Chatting with Bill Engel

February 23, 2010

I went to talk to Bill a couple of weeks ago with the specific idea of understanding the transitions among the three distinct styles of his work that I’ve seen.

Bill’s paintings these days are split between his sea/landscapes and the color area paintings which are his current passion.

If you’re familiar with Bill’s work, you know how different these are. If you’re not familiar with his work, then look at Bill’s work on The Second Hanging (http://thesecondhanging.com) because we have examples of both styles.

What most people don’t know (except for lucky Shelly Zacher who owns one), is that Bill also did wonderfully orientalist pieces.

So we have these massive changes in style and I really was curious about how the orientalist pieces transitioned into the ‘scapes and then into the color area paintings.

Bill’s core technique is pouring paint. He uses oils – so imagine him buying a tube of oil paint and a gallon of oil and thinning, thinning, thinning until it’s pourable. My mental image – which isn’t the reality – is more like the sorcerer’s apprentice with flagons, pestles, rags, brooms, and mysterious substances. Unfortunately, this isn’t the case; Bill’s studio is pristine. It looks like he doesn’t work there, which we know isn’t the case because Bill is constantly painting.

(Funny aside: Dorothy Culpepper also pours paint. She’s in her late 70’s and had a bad argument with her daughter last year because Dorothy was using the daughter’s basement as a studio when she visited. The mixing part wasn’t bad at all and the pouring part wasn’t too bad but the spatters from throwing the paint upset the daughter. And they say men are slobs.)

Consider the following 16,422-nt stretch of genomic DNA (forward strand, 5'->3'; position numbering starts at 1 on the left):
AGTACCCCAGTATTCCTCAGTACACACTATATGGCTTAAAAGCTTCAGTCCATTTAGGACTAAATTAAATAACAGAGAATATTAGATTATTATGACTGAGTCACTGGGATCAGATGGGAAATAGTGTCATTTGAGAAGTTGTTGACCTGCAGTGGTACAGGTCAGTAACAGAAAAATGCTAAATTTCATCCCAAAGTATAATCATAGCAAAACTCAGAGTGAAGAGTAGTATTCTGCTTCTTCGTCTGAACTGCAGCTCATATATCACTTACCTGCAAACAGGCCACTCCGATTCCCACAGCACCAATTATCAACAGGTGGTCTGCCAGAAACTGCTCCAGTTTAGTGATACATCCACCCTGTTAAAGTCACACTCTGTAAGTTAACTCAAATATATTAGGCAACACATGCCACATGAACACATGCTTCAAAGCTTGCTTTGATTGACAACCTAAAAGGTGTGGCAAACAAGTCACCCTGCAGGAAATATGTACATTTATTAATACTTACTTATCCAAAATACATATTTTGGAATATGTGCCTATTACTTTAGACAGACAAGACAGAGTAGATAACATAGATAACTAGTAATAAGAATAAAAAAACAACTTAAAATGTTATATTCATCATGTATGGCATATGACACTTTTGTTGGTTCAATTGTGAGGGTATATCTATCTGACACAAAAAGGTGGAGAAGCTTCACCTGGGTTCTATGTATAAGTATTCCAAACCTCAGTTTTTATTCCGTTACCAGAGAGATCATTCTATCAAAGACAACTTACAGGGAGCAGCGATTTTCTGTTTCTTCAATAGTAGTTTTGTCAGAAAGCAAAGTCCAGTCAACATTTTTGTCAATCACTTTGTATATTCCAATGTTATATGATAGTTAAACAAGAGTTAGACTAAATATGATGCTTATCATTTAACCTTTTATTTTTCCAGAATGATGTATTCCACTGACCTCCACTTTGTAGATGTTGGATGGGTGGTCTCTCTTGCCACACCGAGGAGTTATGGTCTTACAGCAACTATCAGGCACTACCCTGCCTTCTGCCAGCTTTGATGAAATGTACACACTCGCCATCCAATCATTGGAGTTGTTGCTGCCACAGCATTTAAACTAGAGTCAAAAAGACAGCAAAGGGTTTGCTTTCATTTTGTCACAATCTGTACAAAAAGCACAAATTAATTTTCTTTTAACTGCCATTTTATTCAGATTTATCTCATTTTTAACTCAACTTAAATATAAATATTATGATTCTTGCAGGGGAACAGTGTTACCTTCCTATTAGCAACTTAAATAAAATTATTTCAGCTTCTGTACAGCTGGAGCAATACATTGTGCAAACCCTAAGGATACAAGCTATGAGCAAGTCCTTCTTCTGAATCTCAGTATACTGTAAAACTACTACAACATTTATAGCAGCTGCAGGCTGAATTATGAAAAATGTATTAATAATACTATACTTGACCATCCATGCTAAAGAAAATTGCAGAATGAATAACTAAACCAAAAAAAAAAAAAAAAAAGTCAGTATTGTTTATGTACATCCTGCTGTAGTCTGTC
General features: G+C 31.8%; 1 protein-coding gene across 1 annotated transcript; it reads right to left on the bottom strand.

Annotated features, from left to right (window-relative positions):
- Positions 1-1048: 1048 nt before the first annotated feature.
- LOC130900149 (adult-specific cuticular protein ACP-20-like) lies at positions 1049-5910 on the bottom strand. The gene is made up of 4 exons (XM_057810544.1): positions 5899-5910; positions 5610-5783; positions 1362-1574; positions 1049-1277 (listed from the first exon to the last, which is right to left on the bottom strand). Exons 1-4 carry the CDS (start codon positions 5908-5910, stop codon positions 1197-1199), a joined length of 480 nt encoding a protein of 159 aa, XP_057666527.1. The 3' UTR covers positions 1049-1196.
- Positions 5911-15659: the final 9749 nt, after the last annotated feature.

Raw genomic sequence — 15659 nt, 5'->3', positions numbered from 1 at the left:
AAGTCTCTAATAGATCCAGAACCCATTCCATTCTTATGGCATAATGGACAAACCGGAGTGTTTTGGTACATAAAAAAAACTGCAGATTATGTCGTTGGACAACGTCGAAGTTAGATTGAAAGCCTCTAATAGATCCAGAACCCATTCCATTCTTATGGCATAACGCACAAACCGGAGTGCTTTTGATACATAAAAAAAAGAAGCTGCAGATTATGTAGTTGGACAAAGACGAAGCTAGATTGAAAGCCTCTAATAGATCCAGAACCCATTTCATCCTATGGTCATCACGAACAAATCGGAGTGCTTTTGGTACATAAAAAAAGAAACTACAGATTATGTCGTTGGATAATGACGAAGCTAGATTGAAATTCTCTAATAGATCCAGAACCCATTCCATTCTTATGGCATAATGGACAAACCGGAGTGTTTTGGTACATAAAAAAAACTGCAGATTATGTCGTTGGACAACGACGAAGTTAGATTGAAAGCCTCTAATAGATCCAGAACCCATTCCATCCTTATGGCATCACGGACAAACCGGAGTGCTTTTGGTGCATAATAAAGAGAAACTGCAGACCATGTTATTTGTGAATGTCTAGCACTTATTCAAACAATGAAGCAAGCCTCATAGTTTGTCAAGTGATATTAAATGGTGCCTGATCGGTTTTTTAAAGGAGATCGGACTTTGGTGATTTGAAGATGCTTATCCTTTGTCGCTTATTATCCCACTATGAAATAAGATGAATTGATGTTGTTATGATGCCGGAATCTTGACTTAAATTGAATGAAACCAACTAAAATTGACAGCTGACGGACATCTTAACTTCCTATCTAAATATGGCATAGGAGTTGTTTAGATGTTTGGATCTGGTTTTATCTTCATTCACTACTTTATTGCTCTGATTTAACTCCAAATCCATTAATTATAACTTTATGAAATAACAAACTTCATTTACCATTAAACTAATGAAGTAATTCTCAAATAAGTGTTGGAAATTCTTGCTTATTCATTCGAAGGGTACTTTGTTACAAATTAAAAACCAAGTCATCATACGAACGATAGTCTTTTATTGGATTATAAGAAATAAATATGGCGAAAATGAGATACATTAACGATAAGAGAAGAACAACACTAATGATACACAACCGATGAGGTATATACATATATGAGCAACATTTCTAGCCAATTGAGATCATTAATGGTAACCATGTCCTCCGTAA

But this is about Bill. So let’s go back to core technique because that’s where Bill took me in this conversation about style transitions.

The second component in Bill’s technique is the painting surface. Bill pours paint; he doesn’t puddle paint. That means that his painting surfaces has to be rock hard with no give. Bill pours the paint onto the surface and then tips it this way and that way and every way you can think of to flow, overflow, blend and meld. A finished painting might have 20 layers which is why the ‘scapes have such wonderful depth and complexity. Given drying times, it might take 2 years to complete a painting.

Bill says that he’s been doing the ‘scapes since approximately 2002. He wanted to do something which felt more free-spirited and modern, the conceptual source for the color area paintings.

One of the wonderful things about Bill is that he always looks to the future. The past is something that happened. The work he did in the past just isn’t interesting to him. He’d much rather talk about the work he’s planning.

Bill participated in a group show this autumn at the New York School of Interior Design. One of the pieces he exhibited as a surfboard painted on both sides with color areas. (It’s available for sale on The Second Hanging but do look at it.) The curves and textures made Bill wonder what would happen if canvases didn’t have sharp edges or corners. He also is wondering what would happen if they weren’t flat. Lastly, he’s wondering about pouring paint in three dimensions, very tall three dimensions. I can’t wait to see what happens but I think Bill is about to become a painting sculptor.

The orientalist paintings? Bill was asked to do a series of floral paintings on paper for a show. He didn’t much enjoy doing them, even though the show sold out, and hasn’t done another one since. Lucky Shelly Zacher (ask her about bringing home the unwrapped painting in the rain).


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